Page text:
The Price System, Part 2: Profits & Losses

Daniel J. Smith,

Release Date
June 29, 2011


Basic Economics

What is the social function of profits and losses? As Prof. Daniel J. Smith of Troy University describes, they provide an incentive for people to follow the information provided by the price system. By pursuing profits and avoiding losses, producers and consumers use scarce resources in effective ways. In anticipation of being rewarded with profit, people and businesses are encouraged to undertake activity that will create valuable outputs. At the same time, the potential for losses encourages them to avoid excessive risks and wasteful activity. Policies that reduce profits, such as taxation, or reduce losses, such as bailouts, disrupt this function of prices and lead to inefficient uses of resources.

The Price System, Part 2: Profits & Losses
Prices generate, aggregate, and transmit dispersed knowledge to producers and consumers. But what good does this knowledge do unless producers and consumers have the incentive to respond to that information by incorporating it into their plans and actions? This is why both profits and losses are crucial.
The pursuit of profits and the avoidance of losses provides firms and individuals with the incentive to respond to the flow of information provided by prices. Profits and losses inform producers if they’re using scarce resources to create products that people want at prices they’re willing to pay. They are a feedback mechanism providing the incentives for people to respond to the information being provided via the price system. Profits foster the pursuit of new opportunities. They encourage people to undertake the risk necessary to come up with new products and new ideas. Every new idea and new business is a risky undertaking, and humankind would still be stuck in the Stone Age if we did not have the incentives provided by profits. Profit seeking is simply an attempt to create the goods and services that we value with as few resources as possible. This frees up resources and labor to be used in producing other goods and services that we value.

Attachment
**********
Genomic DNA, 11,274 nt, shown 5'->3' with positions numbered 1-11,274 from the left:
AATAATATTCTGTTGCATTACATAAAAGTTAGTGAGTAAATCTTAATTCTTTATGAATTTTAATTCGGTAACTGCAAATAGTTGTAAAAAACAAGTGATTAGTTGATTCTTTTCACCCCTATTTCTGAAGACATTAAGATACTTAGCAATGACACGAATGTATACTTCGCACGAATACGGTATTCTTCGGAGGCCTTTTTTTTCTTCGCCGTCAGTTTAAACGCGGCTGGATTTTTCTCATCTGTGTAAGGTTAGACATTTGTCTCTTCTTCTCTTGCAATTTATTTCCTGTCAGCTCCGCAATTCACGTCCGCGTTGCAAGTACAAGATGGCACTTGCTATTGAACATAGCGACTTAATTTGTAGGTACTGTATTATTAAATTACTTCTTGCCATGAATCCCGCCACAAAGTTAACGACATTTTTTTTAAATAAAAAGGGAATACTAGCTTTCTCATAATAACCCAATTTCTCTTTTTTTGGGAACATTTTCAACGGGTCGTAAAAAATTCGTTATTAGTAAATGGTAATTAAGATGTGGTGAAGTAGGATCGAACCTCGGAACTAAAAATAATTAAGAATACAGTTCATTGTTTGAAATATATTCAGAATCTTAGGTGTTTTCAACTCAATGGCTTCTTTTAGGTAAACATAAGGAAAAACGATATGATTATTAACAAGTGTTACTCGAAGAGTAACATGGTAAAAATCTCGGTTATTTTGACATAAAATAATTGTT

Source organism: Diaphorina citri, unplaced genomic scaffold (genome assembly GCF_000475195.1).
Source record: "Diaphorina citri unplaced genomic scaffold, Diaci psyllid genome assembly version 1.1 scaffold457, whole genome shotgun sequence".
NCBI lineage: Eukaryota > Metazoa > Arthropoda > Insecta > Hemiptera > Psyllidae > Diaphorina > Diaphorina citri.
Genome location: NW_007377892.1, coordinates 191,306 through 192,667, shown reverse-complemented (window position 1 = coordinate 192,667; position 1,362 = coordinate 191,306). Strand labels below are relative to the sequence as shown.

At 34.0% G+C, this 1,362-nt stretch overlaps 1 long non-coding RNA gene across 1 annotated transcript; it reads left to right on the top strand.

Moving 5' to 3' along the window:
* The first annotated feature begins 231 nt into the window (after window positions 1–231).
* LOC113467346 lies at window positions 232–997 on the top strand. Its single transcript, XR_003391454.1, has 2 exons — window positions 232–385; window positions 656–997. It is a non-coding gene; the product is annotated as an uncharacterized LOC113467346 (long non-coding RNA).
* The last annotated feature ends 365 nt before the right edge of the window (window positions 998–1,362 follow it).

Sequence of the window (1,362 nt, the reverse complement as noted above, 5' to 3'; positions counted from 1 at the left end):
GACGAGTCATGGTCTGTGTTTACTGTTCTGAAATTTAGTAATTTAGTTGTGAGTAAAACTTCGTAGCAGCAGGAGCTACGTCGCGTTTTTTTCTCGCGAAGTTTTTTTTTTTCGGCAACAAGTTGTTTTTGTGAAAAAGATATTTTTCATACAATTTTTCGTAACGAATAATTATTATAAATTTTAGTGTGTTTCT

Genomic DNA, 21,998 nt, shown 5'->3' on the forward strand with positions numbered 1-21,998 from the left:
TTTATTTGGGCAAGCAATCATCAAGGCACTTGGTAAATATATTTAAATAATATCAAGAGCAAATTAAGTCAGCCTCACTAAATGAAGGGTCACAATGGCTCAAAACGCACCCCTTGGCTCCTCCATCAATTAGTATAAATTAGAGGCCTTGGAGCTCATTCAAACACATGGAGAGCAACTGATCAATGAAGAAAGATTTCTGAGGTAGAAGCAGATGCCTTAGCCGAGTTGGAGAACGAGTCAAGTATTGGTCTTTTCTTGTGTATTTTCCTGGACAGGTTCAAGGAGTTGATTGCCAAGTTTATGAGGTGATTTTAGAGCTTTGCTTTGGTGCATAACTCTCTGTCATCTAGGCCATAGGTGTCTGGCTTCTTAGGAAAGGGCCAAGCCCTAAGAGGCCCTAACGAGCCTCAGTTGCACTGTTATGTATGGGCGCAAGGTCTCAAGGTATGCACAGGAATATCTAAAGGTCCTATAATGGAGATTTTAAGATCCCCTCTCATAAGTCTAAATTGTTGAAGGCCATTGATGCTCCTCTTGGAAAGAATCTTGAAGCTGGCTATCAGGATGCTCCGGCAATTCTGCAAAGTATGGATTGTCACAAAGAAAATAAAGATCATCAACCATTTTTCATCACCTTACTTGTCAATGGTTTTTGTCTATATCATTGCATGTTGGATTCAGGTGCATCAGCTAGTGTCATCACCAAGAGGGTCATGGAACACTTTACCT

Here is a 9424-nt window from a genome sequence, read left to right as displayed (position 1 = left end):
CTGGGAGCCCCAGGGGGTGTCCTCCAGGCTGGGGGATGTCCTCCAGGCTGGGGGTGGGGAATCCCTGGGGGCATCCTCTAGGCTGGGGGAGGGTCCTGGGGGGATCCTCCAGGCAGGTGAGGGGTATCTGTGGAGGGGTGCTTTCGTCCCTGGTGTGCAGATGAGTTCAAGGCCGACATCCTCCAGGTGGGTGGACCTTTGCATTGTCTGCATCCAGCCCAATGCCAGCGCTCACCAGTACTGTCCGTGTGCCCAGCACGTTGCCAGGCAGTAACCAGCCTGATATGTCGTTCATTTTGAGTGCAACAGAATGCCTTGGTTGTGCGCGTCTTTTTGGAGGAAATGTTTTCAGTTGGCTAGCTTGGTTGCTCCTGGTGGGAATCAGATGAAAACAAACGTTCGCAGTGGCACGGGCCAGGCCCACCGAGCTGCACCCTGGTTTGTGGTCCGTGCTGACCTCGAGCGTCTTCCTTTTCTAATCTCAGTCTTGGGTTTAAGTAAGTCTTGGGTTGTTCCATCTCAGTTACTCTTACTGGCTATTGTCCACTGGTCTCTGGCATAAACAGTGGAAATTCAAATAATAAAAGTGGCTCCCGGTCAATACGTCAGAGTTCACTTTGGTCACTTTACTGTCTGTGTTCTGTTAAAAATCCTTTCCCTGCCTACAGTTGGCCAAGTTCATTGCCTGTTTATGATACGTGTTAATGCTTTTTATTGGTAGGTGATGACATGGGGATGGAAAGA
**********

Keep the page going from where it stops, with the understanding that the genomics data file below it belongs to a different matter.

Losses, by contrast, encourage prudence. They counter the incentive for profit seeking and discourage excessive risk taking. If a business sustains enough losses, they will eventually go into bankruptcy. This plays an important economic function. It cleans out businesses that make poor economic decisions. Bankruptcy also frees up those resources to be reallocated towards producing goods and services that create more value for consumers.
If a railroad company used gold for their rails, they would be led, through market prices, to switch to less expensive metal, such as steel. If they didn’t switch, they would sustain substantial losses and go out of business. Keep in mind that bankruptcy is not a failure of the market. It is the market working. When a corrupt or incompetent politician is voted out of office, it is the electoral process operating. It is the same concept when an incompetent business goes bankrupt.
When that happens, those companies’ resources are reallocated to be used by more successful businesses. If you attempt to mitigate the effects of bankruptcy, you severely diminish the incentive for prudence and encourage excessive risk taking. This is what economists call moral hazard. A good example of this is government sponsored enterprises, such as Fannie Mae and Freddie Mac. These organizations took on especially risky portfolios due to the fact they had an implicit guarantee to be bailed out. This creates perverse incentives, where bankers reap all the gains but suffer no losses for high-risk investments. Together profits and losses play an indispensible role in the economy, orchestrated through prices. They ensure that scarce resources are continually reallocated to maximize value for consumers.
Attempts to curb profits through progressive taxation or to mitigate losses through subsidization or too big to fail policy significantly impairs this important function of prices. This leads away from the optimal use of resources in the economy, making consumers worse off.